Since Dan and Jim were a class ahead of me, I didn't get to know them that well. But I can tell you that they were not among what I would call "the extremists." Dan was an exceptionally bright seminarian, and would get passionate about things theological, but I can never recall him engaging in any form of personal attacks. Jim liked to laugh, and was quick with a story or a comment that would make you chuckle. He was one of those people whose mere presence was cause for you to break out in a smile. I suppose they don't qualify as friends, but they are certainly two priests whom I respect, even when we disagree.

And so, I have a bit of a dilemma. I don't want Dan, Jim or my four friends to leave the Episcopal Church. And I don't think there is any reason for them to do so. But some days I feel that by encouraging the kind of radical (ok, crazy) conversations that we sometimes have here at Jake's Place, I am helping push them out the door. That troubles me.

Don't misunderstand me. I'm not going to backpedal. I am convinced that the Episcopal Church is fulfilling her vocation by moving forward toward full inclusion of all God's people. And, because of that conviction among many other Episcopalians, there may come a day when my friends will decide that they have been called to no longer be a part of the Episcopal Church. That will be a sad day for me, personally, and I will sincerely wish them Godspeed as they set out on their journey. But that would not be cause for me to compromise what I believe to be God's call.

We must defend the Church from those who seek to destroy her. But in our zeal, let us take care to not attack those with whom we simply disagree, yet conduct such disagreements with an absence of malice.

And, yes, I'm preaching to myself as well.

Pray for the Church.


Sunday, January 20, 2008

Bp. Schofield Fires His Standing Committee

Things just keep getting more and more bizarre in San Joaquin.

Last year, Bp.Schofield got this strange idea that he could somehow join the Province of the Southern Cone and remain the Bishop of the Episcopal Diocese of San Joaquin. Even after he was informed numerous times that such a scenario was legally and ethically questionable, he proceeded anyway, convincing a majority of the diocesan leadership to follow him into this uncharted territory.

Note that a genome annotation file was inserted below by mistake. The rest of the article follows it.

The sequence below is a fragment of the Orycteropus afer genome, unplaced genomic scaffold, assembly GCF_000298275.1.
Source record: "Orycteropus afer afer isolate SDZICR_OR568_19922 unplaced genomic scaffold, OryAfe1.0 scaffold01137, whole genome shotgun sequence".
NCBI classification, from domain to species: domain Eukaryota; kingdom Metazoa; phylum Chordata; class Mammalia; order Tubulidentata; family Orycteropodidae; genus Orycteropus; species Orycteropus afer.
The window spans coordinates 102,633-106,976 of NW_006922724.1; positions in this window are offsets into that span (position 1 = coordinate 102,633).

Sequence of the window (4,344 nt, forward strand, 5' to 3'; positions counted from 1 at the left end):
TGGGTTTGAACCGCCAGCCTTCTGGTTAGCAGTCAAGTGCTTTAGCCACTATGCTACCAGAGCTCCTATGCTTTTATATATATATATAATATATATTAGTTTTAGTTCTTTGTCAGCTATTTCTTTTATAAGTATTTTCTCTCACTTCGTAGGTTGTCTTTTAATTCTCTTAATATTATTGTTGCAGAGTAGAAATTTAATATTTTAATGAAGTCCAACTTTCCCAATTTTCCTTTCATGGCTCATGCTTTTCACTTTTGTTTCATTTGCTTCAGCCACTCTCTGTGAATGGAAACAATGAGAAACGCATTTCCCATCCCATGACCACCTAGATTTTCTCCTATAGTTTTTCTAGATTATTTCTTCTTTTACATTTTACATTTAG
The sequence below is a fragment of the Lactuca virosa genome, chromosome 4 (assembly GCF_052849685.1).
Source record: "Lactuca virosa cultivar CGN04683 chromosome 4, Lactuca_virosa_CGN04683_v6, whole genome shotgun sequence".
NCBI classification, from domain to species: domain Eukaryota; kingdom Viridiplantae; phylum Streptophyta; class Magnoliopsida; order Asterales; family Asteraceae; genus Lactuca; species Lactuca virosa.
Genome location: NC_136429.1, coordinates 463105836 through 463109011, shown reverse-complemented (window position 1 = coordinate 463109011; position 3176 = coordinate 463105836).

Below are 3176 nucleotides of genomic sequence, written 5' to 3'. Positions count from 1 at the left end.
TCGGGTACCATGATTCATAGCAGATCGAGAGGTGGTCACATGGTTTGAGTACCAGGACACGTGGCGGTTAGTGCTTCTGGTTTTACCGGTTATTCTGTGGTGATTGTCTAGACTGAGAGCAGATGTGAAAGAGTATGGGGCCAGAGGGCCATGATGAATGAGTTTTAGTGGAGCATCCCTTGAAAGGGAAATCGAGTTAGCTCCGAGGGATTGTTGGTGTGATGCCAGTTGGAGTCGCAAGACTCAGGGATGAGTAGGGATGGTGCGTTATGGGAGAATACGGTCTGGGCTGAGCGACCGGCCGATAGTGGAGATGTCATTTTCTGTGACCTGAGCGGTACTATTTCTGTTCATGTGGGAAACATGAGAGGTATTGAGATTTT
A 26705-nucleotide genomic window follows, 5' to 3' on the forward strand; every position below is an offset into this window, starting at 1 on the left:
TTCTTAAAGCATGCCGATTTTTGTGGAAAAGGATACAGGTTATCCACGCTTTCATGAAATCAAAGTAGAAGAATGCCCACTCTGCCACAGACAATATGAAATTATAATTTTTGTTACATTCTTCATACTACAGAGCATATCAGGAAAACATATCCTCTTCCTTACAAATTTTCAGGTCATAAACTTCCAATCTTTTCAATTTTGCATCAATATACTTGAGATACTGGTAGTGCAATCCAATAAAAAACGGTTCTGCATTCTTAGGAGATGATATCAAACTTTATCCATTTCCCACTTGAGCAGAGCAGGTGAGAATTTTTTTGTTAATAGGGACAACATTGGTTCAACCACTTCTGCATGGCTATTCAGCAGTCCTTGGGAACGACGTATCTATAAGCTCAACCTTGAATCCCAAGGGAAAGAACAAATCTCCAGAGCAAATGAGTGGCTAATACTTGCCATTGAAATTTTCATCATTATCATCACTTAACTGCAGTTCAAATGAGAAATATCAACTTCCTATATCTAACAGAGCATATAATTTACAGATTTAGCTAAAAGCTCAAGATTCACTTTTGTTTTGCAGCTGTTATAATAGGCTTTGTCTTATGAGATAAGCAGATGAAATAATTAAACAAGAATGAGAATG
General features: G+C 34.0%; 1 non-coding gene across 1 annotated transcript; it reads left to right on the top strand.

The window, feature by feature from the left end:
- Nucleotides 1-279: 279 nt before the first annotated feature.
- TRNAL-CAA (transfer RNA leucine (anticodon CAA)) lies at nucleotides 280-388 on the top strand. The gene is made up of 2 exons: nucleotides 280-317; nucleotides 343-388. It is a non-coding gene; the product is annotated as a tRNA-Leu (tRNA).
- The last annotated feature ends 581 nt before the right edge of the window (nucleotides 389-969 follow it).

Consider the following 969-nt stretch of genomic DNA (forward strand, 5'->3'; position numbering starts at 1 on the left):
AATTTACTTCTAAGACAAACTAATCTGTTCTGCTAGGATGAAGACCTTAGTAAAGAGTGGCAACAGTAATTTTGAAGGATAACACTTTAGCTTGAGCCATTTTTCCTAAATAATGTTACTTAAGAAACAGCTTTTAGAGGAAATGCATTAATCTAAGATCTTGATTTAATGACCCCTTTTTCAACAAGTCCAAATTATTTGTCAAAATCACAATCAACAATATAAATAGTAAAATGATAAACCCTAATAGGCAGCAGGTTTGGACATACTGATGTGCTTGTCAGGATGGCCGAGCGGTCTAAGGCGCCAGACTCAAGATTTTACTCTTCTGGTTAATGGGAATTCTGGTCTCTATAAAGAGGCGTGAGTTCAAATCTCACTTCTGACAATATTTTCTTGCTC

Those who observed the San Joaquin Diocesan Convention on December 8 witnessed a confusing and somewhat embarrassing spectacle. At one point, the entire Convention sat in limbo while the front table conferred among themselves for a good ten minutes. For some reason, the vote tallies kept on coming out differently, which resulted in those voting "yes" being instructed to line up against one wall, and those voting "no" against the opposite wall. During another vote, some kind of "London Bridges" routine was used, with delegates being instructed to pass through a gauntlet of counters to have their votes tallied. All of this occurred at a Convention that was described as "an historical moment in the life of San Joaquin," and with full knowledge that the cameras were rolling.

Bp. Schofield then proceeded to remove Fred Risard, the Vicar of St. Nicholas, Atwater, with his letter of dismissal arriving on Christmas Day. This led to some concern that the Bishop would now be cleaning house by removing all of those who disagreed with him. Apparently, there was good reason for such concerns, as we'll get to in a moment.

But before getting to the latest house cleaning chore tackled by Bp. Schofield, this summary would not be complete without a reference to his response to the news that he had been inhibited by the Presiding Bishop. The next morning, it was announced by the Diocese of San Joaquin that Bp. Schofield was a Bishop in both the Episcopal Church and the Southern Cone simultaneously. By that afternoon, that response had been pulled, to be replaced by a statement that Bp. Schofield was no longer a member of the Episcopal Church.

And now we learn that Bp. Schofield has dismissed six of his eight Standing Committee members. The story comes from Dan Martins, a priest serving in Indiana who had previously served in San Joaquin for thirteen years.

Here's the Bishop's version of what happened: